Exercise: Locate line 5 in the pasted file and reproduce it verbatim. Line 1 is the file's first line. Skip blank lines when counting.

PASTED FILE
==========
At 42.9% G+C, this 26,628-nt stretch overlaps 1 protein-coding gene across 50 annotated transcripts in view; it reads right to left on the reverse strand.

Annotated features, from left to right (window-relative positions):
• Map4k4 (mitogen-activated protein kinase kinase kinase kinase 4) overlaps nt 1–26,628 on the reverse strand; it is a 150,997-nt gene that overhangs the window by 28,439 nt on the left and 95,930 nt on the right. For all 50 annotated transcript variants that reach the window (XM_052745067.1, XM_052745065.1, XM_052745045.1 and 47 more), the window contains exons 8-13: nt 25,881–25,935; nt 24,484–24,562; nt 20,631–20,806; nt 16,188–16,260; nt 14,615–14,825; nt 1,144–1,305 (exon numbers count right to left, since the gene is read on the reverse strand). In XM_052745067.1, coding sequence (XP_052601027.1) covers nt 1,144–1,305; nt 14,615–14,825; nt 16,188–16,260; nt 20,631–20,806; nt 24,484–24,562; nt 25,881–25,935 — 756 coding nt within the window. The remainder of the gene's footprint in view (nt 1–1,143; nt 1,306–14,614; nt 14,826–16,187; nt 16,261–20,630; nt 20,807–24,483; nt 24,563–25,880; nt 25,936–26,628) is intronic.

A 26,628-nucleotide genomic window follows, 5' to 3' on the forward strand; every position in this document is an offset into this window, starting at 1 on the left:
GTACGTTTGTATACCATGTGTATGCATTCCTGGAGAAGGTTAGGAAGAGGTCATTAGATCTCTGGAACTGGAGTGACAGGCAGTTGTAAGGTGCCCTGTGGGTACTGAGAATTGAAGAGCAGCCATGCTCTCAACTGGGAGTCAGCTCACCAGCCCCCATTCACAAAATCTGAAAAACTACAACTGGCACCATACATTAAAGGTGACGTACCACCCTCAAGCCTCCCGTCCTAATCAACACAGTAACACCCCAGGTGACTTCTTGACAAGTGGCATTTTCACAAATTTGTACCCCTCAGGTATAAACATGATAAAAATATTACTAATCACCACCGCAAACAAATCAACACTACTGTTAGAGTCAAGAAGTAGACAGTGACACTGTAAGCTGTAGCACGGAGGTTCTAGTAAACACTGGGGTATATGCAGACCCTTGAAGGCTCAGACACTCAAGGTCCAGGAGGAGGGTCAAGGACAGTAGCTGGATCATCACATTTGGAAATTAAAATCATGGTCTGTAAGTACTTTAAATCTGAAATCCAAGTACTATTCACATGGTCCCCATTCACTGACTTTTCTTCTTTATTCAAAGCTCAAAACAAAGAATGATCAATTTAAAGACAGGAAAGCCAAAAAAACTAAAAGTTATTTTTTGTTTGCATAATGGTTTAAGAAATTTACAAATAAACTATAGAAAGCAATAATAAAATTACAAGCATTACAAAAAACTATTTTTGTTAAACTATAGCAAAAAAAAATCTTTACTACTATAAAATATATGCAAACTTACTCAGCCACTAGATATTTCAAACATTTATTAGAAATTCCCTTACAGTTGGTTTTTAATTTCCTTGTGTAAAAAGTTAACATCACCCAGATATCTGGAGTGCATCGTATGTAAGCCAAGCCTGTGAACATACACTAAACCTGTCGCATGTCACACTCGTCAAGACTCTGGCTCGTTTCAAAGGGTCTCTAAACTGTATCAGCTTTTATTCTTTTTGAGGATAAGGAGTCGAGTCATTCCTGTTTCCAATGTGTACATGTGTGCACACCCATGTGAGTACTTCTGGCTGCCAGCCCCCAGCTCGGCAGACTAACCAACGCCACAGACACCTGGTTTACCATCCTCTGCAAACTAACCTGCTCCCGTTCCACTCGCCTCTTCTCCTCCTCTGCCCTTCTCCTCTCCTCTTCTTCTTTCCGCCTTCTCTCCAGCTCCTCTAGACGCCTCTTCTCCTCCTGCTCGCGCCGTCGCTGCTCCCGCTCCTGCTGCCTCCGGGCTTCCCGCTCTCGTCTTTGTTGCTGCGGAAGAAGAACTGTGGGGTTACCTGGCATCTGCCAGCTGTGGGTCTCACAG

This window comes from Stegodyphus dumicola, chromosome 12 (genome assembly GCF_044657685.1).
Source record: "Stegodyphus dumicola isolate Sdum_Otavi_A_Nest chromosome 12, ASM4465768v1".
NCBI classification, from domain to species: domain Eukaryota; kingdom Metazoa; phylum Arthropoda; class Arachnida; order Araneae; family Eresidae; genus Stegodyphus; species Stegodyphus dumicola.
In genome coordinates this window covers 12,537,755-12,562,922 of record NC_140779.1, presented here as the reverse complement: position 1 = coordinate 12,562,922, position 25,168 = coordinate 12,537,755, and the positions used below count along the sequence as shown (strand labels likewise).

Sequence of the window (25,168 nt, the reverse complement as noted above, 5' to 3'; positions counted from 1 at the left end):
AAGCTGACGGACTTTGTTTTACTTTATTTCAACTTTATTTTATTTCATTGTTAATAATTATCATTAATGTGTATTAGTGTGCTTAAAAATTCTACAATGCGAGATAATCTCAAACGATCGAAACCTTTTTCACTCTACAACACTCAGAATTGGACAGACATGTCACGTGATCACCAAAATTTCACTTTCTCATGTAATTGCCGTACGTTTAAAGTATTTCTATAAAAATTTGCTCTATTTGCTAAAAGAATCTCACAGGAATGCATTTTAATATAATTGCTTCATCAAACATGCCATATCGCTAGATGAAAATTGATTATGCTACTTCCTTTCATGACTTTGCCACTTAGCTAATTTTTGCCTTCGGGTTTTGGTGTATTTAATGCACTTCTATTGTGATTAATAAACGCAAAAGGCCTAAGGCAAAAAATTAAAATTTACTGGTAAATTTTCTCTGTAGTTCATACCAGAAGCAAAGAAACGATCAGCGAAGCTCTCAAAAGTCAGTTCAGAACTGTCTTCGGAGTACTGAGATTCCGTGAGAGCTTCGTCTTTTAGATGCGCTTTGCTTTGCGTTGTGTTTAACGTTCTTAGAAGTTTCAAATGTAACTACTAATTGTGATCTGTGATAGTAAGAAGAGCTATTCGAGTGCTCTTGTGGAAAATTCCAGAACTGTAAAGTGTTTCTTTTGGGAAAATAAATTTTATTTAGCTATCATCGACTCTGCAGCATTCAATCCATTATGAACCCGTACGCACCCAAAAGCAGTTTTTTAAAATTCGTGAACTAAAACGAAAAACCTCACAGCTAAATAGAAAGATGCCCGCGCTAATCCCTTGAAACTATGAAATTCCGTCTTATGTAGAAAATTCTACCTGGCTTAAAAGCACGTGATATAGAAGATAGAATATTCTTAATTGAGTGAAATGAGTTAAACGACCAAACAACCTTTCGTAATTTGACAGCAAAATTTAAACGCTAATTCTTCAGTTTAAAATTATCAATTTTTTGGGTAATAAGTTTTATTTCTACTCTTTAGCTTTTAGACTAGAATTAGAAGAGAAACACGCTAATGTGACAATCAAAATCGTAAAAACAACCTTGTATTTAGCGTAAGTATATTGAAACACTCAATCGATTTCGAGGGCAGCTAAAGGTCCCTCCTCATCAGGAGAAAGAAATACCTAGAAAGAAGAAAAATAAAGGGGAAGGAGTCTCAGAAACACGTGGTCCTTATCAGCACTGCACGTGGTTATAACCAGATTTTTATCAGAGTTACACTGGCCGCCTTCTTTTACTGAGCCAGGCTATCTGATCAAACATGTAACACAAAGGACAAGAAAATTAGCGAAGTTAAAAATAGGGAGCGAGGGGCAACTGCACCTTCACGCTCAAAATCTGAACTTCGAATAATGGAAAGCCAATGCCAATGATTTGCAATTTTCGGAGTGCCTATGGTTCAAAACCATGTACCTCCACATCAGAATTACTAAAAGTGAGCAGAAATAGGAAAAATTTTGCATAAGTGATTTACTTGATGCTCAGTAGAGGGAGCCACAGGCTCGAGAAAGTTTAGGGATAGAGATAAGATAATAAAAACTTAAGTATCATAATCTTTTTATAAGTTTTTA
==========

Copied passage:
GTACGTTTGTATACCATGTGTATGCATTCCTGGAGAAGGTTAGGAAGAGGTCATTAGATCTCTGGAACTGGAGTGACAGGCAGTTGTAAGGTGCCCTGTGGGTACTGAGAATTGAAGAGCAGCCATGCTCTCAACTGGGAGTCAGCTCACCAGCCCCCATTCACAAAATCTGAAAAACTACAACTGGCACCATACATTAAAGGTGACGTACCACCCTCAAGCCTCCCGTCCTAATCAACACAGTAACACCCCAGGTGACTTCTTGACAAGTGGCATTTTCACAAATTTGTACCCCTCAGGTATAAACATGATAAAAATATTACTAATCACCACCGCAAACAAATCAACACTACTGTTAGAGTCAAGAAGTAGACAGTGACACTGTAAGCTGTAGCACGGAGGTTCTAGTAAACACTGGGGTATATGCAGACCCTTGAAGGCTCAGACACTCAAGGTCCAGGAGGAGGGTCAAGGACAGTAGCTGGATCATCACATTTGGAAATTAAAATCATGGTCTGTAAGTACTTTAAATCTGAAATCCAAGTACTATTCACATGGTCCCCATTCACTGACTTTTCTTCTTTATTCAAAGCTCAAAACAAAGAATGATCAATTTAAAGACAGGAAAGCCAAAAAAACTAAAAGTTATTTTTTGTTTGCATAATGGTTTAAGAAATTTACAAATAAACTATAGAAAGCAATAATAAAATTACAAGCATTACAAAAAACTATTTTTGTTAAACTATAGCAAAAAAAAATCTTTACTACTATAAAATATATGCAAACTTACTCAGCCACTAGATATTTCAAACATTTATTAGAAATTCCCTTACAGTTGGTTTTTAATTTCCTTGTGTAAAAAGTTAACATCACCCAGATATCTGGAGTGCATCGTATGTAAGCCAAGCCTGTGAACATACACTAAACCTGTCGCATGTCACACTCGTCAAGACTCTGGCTCGTTTCAAAGGGTCTCTAAACTGTATCAGCTTTTATTCTTTTTGAGGATAAGGAGTCGAGTCATTCCTGTTTCCAATGTGTACATGTGTGCACACCCATGTGAGTACTTCTGGCTGCCAGCCCCCAGCTCGGCAGACTAACCAACGCCACAGACACCTGGTTTACCATCCTCTGCAAACTAACCTGCTCCCGTTCCACTCGCCTCTTCTCCTCCTCTGCCCTTCTCCTCTCCTCTTCTTCTTTCCGCCTTCTCTCCAGCTCCTCTAGACGCCTCTTCTCCTCCTGCTCGCGCCGTCGCTGCTCCCGCTCCTGCTGCCTCCGGGCTTCCCGCTCTCGTCTTTGTTGCTGCGGAAGAAGAACTGTGGGGTTACCTGGCATCTGCCAGCTGTGGGTCTCACAG